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How To Care For Your Rabbit

Bunnies are fast becoming one of the most popular small animals, whether kept outside or living in luxuary as the more modern house bunny, they all need the same care to keep them in tip top condition and make sure that they are happy and as bouncy as can be!

Please make sure that wherever you are keeping your bunny it has enough room. As a general rule rabbits in hutches should have enough room to lay flat out, hop in a row 3 times and stand up without their ears touching the roof of the hutch. Unfortunately some of the hutches on sale in petshops do not meet these requirements. For more information on housing conditions please visit: The rabbit welfare website:


There are two different vaccinations that bunnies need and they can be given from as early as 6 weeks old.
The injections will help protect them from two really nasty and nearly always fatal diseases
  • MYXOMATOSIS is a severe viral disease of rabbits that decimated the wild rabbit population when it arrived in Britain 50 years ago.
    • Runny eyes in the very early stages
    • Swollen eyelids, nose, lips
    • Swollen genitals
    • Swellings on the head, plus lumps on the body.
    • Thick discharge from the nose and eyes
Its ideal that bunnies recieve a vaccination for Myxomatosis at 6 weeks of age then every 6 months for the rest of their lives, purely because Essex is a high risk area and its still such a predominant disease
  • VIRAL HAEMORRHAGE DISEASE (VHD); is a deadly disease that any rabbit can catch, and it kills most of those that get it. It first appeared in Britain in 1992 and was a notifiable disease until October 1996, when DEFRA lifted restrictions on affected premises - the disease had become so widespread that such measures were futile. The disease takes 24-72 hours to develop after infection with the virus; some cases may be rapidly fatal without prior indication of illness.
    • lethargy
    • Spasms
    • Anorexia,fever
    • Sudden death
Pink BunnyVaccination is recommended from 12 weeks of age and is then given annually.
If bun is an indoor rabbit we would still recommend vaccinations, purely because even if your bunny stays in, you still go out and can potentially be a vector in carrying the disease into the household and passing it onto your pet. Pest control is also essential as mosquitoes, flies,lice etc can spread the disease around too.


As the saying goes ‘breeding like bunnies’ its definately one thing you should consider if you don’t want to be snowed under with rabbits!

Neutering is normally considered from when bun reaches 6 months old, this gives them enough time to grow and develop.

Males are castrated from 6 months old, the operation removes their testicles to stop them being able to get a female pregnant, this also helps to stop them marking their territory (so hopefully we smell less!) and essentially humping everything! Obviously its not going to stop straight away it does take time for the hormones to get out of the system but it should calm them down!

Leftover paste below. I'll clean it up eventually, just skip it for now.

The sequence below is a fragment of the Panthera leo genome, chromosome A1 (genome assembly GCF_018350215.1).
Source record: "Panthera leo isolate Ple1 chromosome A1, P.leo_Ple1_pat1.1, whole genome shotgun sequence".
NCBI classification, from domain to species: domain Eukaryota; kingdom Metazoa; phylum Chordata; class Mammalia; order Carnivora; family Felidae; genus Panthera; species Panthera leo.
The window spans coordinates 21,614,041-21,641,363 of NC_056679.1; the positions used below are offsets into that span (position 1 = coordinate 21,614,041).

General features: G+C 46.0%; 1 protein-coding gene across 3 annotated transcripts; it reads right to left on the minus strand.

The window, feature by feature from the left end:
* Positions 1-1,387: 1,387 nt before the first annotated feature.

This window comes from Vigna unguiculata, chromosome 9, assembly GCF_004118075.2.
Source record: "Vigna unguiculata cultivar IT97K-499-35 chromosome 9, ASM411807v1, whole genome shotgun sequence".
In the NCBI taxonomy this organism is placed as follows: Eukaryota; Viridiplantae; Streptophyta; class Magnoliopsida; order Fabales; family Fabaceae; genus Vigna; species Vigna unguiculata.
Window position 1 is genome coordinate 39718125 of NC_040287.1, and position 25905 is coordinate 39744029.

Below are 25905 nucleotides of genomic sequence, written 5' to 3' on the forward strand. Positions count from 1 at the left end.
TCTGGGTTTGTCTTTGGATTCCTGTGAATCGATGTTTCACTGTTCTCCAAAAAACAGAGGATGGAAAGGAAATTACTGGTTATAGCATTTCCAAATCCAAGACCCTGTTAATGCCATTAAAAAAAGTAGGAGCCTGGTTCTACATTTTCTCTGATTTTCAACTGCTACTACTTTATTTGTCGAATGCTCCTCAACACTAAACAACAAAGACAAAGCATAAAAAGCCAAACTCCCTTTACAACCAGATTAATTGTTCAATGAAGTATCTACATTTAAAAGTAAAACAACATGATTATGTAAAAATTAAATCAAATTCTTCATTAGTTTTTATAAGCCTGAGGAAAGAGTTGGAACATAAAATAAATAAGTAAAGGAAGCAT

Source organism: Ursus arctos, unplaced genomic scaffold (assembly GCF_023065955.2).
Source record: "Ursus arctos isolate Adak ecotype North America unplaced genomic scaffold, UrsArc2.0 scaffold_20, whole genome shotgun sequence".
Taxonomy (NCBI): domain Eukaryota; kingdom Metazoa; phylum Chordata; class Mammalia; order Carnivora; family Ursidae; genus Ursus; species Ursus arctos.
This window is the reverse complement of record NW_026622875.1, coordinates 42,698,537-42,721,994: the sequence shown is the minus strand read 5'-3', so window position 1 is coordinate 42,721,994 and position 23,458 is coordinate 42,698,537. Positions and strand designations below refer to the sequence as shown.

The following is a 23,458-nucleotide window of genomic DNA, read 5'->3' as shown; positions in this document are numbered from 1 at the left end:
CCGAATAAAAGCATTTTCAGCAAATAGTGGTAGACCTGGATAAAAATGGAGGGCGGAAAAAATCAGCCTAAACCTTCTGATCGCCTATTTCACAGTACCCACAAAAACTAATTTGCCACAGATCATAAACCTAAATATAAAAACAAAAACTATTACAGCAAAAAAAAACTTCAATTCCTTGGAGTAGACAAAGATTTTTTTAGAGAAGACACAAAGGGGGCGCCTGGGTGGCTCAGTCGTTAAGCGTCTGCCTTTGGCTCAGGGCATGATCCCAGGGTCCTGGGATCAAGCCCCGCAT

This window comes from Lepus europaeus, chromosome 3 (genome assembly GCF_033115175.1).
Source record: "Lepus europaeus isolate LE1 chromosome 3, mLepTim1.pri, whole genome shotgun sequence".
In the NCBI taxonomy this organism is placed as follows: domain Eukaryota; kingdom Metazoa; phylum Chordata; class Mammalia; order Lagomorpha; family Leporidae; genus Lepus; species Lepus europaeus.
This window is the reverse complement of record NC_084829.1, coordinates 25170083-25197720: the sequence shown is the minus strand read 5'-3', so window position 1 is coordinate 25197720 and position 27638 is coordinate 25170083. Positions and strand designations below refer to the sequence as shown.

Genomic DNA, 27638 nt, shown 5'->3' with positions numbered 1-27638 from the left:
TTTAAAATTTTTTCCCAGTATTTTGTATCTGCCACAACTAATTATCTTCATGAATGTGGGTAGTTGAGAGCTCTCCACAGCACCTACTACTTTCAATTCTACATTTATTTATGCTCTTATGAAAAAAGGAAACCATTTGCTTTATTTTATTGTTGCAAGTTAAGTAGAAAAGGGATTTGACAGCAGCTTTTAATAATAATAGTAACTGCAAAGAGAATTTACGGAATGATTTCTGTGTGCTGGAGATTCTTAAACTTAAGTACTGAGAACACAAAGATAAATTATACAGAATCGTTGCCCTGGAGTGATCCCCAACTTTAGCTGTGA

Neutered males tend to be more chilled out, easier to litter train (ideal for indoor bunnies!) and can be bonded with girlies without the risk of pregnancy!

Females are spayed again from 6 months, the operation takes out the bunnies uterus so they are unable to reproduce. It should make those lady bunnies with a bit of a temper a little bit more chilled out! It also reduces chances of carcinomas (cancer to you and me!)

Oral Hygiene

Undetected dental problems in rabbits are a major cause of more serious illnesses which develop due to the pain and stress of sore teeth and jaw.

Rabbits are hypsodonts, meaning that their teeth grow continually, throughout life.

Normally rabbit’s teeth are aligned so that they wear against each other as bun chows down. This maintains even molars and relatively short, chisel-shaped incisors. The incisors are used only for cutting the food into manageable pieces that can then be prehended by the lips and tongue.

It’s the molars that do the grinding of food into small bits that are then swallowed and sent on for further digestion.

HOWEVER Tooth ache in rabbits is not uncommon! Normally the first thing owners notice is that bun hasn’t been eating his veggies like he used to then they pop them into the vets and find out he has toothache! There are many things that can cause dental problems in bunnies such as:
  • Teeth not lining up correctly, these quickly overgrow and can become unmanageable "tusks" which either poke up out of the mouth or curl back into the mouth, making eating nearly impossible.
  • Molar spurs are sharp points on the edges of the molars that result from uneven wear. These points can rub against the tongue and cheeks, causing pain and irritation, enough to put bun off his lunch!
In some very extreme cases, molar spurs have actually grown into the tongue or cheek, causing extreme pain.